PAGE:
Neuroticism as a common dimension in the internalizing disorders

James W Griffith, Richard E Zinbarg, M. G. Craske, Susan Mineka, R. D. Rose, A. M. Waters, J. M. Sutton

Research output: Contribution to journalArticle

145 Citations (Scopus)

Abstract

Background Several theories have posited a common internalizing factor to help account for the relationship between mood and anxiety disorders. These disorders are often co-morbid and strongly covary. Other theories and data suggest that personality traits may account, at least in part, for co-morbidity between depression and anxiety. The present study examined the relationship between neuroticism and an internalizing dimension common to mood and anxiety disorders.Method A sample of ethnically diverse adolescents (n=621) completed self-report and peer-report measures of neuroticism. Participants also completed the Structured Clinical Interview for DSM-IV (SCID).Results Structural equation modeling showed that a single internalizing factor was common to lifetime diagnosis of mood and anxiety disorders, and this internalizing factor was strongly correlated with neuroticism. Neuroticism had a stronger correlation with an internalizing factor (r=0.98) than with a substance use factor (r=0.29). Therefore, neuroticism showed both convergent and discriminant validity.Conclusions These results provide further evidence that neuroticism is a necessary factor in structural theories of mood and anxiety disorders. In this study, the correlation between internalizing psychopathology and neuroticism approached 1.0, suggesting that neuroticism may be the core of internalizing psychopathology. Future studies are needed to examine this possibility in other populations, and to replicate our findings.

Original languageEnglish (US)
Pages (from-to)1125-1136
Number of pages12
JournalPsychological Medicine
Volume40
Issue number7
DOIs
StatePublished - Jul 1 2010

Fingerprint

Anxiety Disorders
Mood Disorders
Psychopathology
Neuroticism
Diagnostic and Statistical Manual of Mental Disorders
Self Report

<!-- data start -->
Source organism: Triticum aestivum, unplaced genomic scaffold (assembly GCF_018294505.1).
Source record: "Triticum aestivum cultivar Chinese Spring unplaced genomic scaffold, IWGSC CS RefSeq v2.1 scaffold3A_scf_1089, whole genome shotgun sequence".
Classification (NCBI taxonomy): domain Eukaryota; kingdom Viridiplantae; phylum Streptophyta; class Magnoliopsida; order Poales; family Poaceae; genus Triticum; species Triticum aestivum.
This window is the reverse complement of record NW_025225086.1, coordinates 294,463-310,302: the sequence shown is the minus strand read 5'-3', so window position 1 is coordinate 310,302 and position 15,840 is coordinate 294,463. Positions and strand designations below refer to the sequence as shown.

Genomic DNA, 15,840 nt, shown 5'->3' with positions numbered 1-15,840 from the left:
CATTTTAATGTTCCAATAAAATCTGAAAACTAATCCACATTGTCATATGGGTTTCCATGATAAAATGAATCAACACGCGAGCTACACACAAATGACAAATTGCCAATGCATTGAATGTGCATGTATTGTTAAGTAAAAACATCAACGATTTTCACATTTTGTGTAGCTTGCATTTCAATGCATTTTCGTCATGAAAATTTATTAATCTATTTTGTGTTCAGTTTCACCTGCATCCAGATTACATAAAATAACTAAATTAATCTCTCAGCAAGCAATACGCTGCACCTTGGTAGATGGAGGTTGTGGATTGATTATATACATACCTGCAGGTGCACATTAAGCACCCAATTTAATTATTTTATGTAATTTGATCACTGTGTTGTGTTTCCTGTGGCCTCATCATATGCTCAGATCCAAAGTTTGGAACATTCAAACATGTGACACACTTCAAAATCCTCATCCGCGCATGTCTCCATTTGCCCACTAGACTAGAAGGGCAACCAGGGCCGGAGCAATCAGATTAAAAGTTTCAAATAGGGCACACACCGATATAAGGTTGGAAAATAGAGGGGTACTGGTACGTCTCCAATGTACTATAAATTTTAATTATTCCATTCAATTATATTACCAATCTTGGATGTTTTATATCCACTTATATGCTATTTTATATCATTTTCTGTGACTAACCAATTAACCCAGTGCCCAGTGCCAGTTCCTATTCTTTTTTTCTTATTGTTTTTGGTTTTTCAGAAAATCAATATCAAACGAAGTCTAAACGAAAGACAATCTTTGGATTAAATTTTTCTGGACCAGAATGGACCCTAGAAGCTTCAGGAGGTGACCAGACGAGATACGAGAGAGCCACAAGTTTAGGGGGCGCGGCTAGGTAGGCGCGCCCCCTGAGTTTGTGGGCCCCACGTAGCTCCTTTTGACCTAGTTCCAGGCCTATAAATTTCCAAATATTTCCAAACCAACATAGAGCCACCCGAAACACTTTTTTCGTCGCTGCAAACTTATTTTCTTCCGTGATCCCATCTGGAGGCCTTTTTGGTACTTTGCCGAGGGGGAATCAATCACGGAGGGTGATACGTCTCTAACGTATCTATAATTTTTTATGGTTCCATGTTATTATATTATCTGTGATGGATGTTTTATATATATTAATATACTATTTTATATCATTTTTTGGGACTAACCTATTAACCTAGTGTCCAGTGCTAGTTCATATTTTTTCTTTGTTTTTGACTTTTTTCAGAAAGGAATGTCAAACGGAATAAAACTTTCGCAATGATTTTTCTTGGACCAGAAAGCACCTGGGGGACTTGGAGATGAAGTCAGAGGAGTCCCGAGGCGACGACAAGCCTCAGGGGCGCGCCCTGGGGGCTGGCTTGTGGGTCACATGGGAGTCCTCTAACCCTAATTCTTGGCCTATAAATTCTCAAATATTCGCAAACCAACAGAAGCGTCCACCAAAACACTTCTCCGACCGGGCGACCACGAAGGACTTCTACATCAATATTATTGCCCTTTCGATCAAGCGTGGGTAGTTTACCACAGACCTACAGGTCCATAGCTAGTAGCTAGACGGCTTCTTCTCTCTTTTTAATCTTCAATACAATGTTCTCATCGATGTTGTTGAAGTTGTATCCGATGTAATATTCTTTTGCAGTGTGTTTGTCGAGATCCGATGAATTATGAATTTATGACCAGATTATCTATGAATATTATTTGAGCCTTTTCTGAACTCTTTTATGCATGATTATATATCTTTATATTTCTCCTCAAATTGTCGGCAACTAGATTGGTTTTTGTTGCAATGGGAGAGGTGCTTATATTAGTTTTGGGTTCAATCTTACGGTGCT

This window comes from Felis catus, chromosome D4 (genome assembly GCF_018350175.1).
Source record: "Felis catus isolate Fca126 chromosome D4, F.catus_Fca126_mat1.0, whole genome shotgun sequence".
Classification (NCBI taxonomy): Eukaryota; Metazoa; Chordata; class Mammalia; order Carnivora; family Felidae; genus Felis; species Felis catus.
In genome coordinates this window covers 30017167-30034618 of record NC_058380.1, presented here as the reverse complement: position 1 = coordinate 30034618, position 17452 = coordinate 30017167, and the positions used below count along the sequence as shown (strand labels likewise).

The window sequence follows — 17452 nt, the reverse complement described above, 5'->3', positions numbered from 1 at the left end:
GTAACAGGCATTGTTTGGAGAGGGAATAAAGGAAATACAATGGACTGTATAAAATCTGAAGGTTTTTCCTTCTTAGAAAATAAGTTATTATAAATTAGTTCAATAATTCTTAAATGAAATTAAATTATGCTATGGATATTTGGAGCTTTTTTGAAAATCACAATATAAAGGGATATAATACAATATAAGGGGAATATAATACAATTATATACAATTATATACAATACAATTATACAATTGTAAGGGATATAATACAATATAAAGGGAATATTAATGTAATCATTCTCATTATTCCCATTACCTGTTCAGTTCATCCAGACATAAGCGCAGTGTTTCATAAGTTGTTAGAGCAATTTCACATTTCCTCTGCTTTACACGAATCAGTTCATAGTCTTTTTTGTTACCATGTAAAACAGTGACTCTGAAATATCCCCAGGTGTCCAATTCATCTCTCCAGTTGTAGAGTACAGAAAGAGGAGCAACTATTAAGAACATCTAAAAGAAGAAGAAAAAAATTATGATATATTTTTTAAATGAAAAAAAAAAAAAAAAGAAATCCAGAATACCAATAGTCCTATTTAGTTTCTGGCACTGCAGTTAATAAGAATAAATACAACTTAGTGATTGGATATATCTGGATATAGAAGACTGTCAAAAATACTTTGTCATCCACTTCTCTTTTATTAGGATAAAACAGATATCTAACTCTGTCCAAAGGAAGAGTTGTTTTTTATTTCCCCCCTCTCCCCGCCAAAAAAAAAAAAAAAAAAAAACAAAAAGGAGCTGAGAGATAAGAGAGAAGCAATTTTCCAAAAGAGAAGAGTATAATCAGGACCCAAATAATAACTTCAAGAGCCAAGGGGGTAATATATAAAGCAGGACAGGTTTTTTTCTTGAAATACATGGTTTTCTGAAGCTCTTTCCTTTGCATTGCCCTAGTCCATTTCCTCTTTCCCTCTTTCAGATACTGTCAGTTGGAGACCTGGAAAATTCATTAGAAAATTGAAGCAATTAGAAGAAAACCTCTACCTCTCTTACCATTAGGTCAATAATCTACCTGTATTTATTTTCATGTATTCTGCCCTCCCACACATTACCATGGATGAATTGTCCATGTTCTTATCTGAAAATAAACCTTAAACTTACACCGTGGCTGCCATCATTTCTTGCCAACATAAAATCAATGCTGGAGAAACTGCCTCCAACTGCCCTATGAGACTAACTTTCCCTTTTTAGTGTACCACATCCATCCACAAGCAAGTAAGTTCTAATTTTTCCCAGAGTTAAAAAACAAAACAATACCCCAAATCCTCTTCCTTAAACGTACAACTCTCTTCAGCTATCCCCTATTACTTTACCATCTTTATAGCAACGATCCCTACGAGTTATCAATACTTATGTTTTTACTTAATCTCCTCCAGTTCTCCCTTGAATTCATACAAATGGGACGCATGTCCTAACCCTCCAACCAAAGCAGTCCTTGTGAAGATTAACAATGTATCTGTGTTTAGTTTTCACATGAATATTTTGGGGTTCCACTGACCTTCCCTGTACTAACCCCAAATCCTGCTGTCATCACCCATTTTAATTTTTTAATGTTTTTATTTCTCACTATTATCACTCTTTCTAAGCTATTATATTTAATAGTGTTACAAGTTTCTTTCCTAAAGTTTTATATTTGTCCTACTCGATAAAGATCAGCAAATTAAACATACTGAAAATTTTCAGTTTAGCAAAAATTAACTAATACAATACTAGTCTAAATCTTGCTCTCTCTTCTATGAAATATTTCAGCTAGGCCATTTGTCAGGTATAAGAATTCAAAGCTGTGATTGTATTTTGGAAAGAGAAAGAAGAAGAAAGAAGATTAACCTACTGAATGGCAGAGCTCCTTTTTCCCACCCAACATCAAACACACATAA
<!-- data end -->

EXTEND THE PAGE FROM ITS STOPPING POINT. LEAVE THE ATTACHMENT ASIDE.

Personality
Anxiety
Interviews
Depression
Morbidity
Population

Keywords

  • Anxiety disorders
  • Co-morbidity
  • Neuroticism
  • Unipolar mood disorders

ASJC Scopus subject areas

  • Applied Psychology
  • Psychiatry and Mental health

Cite this

Griffith, James W ; Zinbarg, Richard E ; Craske, M. G. ; Mineka, Susan ; Rose, R. D. ; Waters, A. M. ; Sutton, J. M. / Neuroticism as a common dimension in the internalizing disorders. In: Psychological Medicine. 2010 ; Vol. 40, No. 7. pp. 1125-1136.
@article{c5bd1f67b6af492ca1159bf47ff726af,
title = "Neuroticism as a common dimension in the internalizing disorders",
abstract = "Background Several theories have posited a common internalizing factor to help account for the relationship between mood and anxiety disorders. These disorders are often co-morbid and strongly covary. Other theories and data suggest that personality traits may account, at least in part, for co-morbidity between depression and anxiety. The present study examined the relationship between neuroticism and an internalizing dimension common to mood and anxiety disorders.Method A sample of ethnically diverse adolescents (n=621) completed self-report and peer-report measures of neuroticism. Participants also completed the Structured Clinical Interview for DSM-IV (SCID).Results Structural equation modeling showed that a single internalizing factor was common to lifetime diagnosis of mood and anxiety disorders, and this internalizing factor was strongly correlated with neuroticism. Neuroticism had a stronger correlation with an internalizing factor (r=0.98) than with a substance use factor (r=0.29). Therefore, neuroticism showed both convergent and discriminant validity.Conclusions These results provide further evidence that neuroticism is a necessary factor in structural theories of mood and anxiety disorders. In this study, the correlation between internalizing psychopathology and neuroticism approached 1.0, suggesting that neuroticism may be the core of internalizing psychopathology. Future studies are needed to examine this possibility in other populations, and to replicate our findings.",
keywords = "Anxiety disorders, Co-morbidity, Neuroticism, Unipolar mood disorders",